Obtaining 3D realistic models of urban scenes from accurate range data is nowadays an important research topic, with applications in a variety of fields ranging from Cultural Heritage and digital 3D archiving to monitoring of public works. Processing massive point clouds acquired from laser scanners involves a number of challenges, from data management to noise removal, model compression and interactive visualization and inspection. In this paper, we present a new methodology for the reconstruction of 3D scenes from massive point clouds coming from range lidar sensors. Our proposal includes a panorama-based compact reconstruction where colors and normals are estimated robustly through an error-aware algorithm that takes into account the variance of expected errors in depth measurements. Our representation supports efficient, GPU-based visualization with advanced lighting effects. We discuss the proposed algorithms in a practical application on urban and historical preservation, described by a massive point cloud of 3.5 billion points. We show that we can achieve compression rates higher than 97% with good visual quality during interactive inspections.
Argudo, O.; Besora, I.; Brunet, P.; Creus, C.; Hermosilla, P.; Navazo, I.; Vinacua, A. Computer-Aided Design Vol. 79, p. 48-59 DOI: 10.1016/j.cad.2016.06.005 Data de publicació: 2016-10-01 Article en revista
The use of virtual prototypes and digital models containing thousands of individual objects is commonplace in complex industrial applications like the cooperative design of huge ships. Designers are interested in selecting and editing specific sets of objects during the interactive inspection sessions. This is however not supported by standard visualization systems for huge models. In this paper we discuss in detail the concept of rendering front in multiresolution trees, their properties and the algorithms that construct the hierarchy and efficiently render it, applied to very complex CAD models, so that the model structure and the identities of objects are preserved. We also propose an algorithm for the interactive inspection of huge models which uses a rendering budget and supports selection of individual objects and sets of objects, displacement of the selected objects and real-time collision detection during these displacements. Our solution–based on the analysis of several existing view-dependent visualization schemes–uses a Hybrid Multiresolution Tree that mixes layers of exact geometry, simplified models and impostors, together with a time-critical, view-dependent algorithm and a Constrained Front. The algorithm has been successfully tested in real industrial environments; the models involved are presented and discussed in the paper.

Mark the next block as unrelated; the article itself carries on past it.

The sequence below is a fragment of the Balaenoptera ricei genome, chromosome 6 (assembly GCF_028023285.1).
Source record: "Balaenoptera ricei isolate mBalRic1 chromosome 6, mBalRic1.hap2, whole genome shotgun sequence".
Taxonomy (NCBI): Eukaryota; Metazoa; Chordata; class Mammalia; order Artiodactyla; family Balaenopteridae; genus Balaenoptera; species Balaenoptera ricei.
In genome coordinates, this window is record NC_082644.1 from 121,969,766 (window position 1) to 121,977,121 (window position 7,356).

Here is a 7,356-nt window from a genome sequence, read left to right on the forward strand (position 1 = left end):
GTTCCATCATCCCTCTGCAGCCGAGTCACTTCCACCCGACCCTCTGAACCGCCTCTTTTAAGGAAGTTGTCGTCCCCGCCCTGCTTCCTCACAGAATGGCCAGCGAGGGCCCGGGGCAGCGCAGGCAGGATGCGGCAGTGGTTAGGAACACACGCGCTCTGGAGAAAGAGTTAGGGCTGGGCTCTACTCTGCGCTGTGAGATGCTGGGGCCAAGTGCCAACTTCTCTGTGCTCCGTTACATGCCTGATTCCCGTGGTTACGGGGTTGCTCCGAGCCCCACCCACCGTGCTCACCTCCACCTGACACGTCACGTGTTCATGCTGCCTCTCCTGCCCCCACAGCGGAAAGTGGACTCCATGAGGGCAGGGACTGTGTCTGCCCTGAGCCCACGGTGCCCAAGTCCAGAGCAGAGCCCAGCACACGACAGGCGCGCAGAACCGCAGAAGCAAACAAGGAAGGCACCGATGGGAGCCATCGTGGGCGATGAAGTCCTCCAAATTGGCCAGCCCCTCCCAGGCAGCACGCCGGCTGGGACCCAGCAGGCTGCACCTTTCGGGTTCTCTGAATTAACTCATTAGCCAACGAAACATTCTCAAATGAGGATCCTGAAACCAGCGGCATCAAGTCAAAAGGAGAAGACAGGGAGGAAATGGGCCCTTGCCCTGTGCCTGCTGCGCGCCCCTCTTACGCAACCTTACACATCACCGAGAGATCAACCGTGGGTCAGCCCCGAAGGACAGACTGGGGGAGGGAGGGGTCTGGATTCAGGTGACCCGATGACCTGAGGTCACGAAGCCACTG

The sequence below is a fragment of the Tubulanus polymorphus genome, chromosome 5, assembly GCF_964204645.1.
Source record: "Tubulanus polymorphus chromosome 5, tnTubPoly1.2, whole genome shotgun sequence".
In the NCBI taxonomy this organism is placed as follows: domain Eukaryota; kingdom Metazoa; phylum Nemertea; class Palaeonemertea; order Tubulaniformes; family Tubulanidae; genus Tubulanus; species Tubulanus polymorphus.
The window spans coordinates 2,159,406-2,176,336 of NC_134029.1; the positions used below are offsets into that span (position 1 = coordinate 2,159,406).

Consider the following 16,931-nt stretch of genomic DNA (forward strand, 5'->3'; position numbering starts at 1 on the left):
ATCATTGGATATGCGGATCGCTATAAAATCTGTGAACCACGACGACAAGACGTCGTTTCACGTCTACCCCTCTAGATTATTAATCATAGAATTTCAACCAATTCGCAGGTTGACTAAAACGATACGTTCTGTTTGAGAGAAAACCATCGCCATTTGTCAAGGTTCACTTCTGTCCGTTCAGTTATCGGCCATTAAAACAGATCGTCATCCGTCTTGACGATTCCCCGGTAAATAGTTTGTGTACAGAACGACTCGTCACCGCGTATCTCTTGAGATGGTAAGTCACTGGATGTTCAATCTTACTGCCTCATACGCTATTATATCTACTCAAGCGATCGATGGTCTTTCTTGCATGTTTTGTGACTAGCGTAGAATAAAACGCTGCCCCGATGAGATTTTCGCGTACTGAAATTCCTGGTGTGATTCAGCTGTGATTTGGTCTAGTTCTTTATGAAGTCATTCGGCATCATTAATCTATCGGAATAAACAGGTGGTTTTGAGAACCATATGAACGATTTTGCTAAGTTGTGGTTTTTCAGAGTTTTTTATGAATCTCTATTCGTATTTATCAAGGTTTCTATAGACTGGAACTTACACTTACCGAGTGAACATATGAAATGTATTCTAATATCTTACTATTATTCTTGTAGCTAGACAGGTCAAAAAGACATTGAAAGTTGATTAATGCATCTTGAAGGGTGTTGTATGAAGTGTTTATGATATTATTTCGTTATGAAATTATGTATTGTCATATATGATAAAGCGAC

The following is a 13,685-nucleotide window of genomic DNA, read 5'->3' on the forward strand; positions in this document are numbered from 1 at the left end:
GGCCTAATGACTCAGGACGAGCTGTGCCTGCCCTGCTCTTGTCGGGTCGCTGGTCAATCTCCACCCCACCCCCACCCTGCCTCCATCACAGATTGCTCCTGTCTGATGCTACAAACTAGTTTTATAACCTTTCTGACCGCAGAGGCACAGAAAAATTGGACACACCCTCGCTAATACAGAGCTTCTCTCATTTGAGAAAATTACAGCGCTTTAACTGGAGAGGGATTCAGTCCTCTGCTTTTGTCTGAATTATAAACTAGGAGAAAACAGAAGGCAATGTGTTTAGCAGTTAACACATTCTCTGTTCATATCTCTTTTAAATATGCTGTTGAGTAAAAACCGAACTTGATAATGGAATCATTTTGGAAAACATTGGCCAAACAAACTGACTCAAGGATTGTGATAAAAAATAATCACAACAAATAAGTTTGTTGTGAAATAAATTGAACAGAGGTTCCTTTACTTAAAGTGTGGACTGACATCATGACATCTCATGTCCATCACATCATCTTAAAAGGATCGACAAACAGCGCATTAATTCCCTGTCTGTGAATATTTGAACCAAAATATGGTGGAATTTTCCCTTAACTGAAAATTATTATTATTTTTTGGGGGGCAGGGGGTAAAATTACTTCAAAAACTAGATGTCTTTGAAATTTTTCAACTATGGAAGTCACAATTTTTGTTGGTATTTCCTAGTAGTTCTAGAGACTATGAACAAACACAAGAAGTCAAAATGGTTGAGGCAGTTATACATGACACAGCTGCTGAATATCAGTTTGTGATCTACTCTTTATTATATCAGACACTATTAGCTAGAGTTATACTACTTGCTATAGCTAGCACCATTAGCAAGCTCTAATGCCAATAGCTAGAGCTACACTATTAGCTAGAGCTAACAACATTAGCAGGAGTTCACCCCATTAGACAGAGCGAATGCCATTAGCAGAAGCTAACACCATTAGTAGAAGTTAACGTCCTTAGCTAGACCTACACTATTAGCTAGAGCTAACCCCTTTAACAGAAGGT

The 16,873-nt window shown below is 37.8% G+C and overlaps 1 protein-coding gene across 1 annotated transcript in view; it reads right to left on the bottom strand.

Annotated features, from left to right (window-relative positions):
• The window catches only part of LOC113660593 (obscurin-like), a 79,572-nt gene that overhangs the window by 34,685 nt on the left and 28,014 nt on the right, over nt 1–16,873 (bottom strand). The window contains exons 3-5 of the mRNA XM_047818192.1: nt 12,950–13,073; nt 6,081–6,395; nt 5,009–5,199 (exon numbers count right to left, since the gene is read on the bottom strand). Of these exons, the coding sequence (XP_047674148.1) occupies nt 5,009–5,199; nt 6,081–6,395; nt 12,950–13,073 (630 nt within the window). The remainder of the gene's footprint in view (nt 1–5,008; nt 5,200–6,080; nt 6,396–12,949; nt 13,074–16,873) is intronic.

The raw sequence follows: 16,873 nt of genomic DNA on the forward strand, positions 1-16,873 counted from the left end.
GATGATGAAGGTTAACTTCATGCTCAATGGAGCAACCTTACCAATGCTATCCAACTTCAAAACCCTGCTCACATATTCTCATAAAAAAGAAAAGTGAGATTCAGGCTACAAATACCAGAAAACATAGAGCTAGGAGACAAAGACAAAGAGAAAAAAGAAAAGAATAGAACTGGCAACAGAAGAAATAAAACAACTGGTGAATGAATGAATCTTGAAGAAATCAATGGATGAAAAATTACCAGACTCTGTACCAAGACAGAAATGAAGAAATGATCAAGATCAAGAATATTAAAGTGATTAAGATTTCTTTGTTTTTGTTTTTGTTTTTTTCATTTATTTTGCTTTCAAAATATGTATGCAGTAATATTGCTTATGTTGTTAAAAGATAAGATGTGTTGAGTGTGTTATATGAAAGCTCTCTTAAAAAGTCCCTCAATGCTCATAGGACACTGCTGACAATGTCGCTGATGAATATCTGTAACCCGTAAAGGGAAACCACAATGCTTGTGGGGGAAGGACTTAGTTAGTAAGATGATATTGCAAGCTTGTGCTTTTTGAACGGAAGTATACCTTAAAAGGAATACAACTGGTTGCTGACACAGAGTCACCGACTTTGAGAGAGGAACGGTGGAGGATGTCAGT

The final publication is available at Springer via http://dx.doi.org/10.1016/j.cad.2016.06.005
Medical datasets are continuously increasing in size. Although larger models may be available for certain research purposes, in the common clinical practice the models are usually of up to 512x512x2000 voxels. These resolutions exceed the capabilities of conventional GPUs, the ones usually found in the medical doctors’ desktop PCs. Commercial solutions typically reduce the data by downsampling the dataset iteratively until it fits the available target specifications. The data loss reduces the visualization quality and this is not commonly compensated with other actions that might alleviate its effects. In this paper, we propose adaptive transfer functions, an algorithm that improves the transfer function in downsampled multiresolution models so that the quality of renderings is highly improved. The technique is simple and lightweight, and it is suitable, not only to visualize huge models that would not fit in a GPU, but also to render not-so-large models in mobile GPUs, which are less capable than their desktop counterparts. Moreover, it can also be used to accelerate rendering frame rates using lower levels of the multiresolution hierarchy while still maintaining high-quality results in a focus and context approach. We also show an evaluation of these results based on perceptual metrics.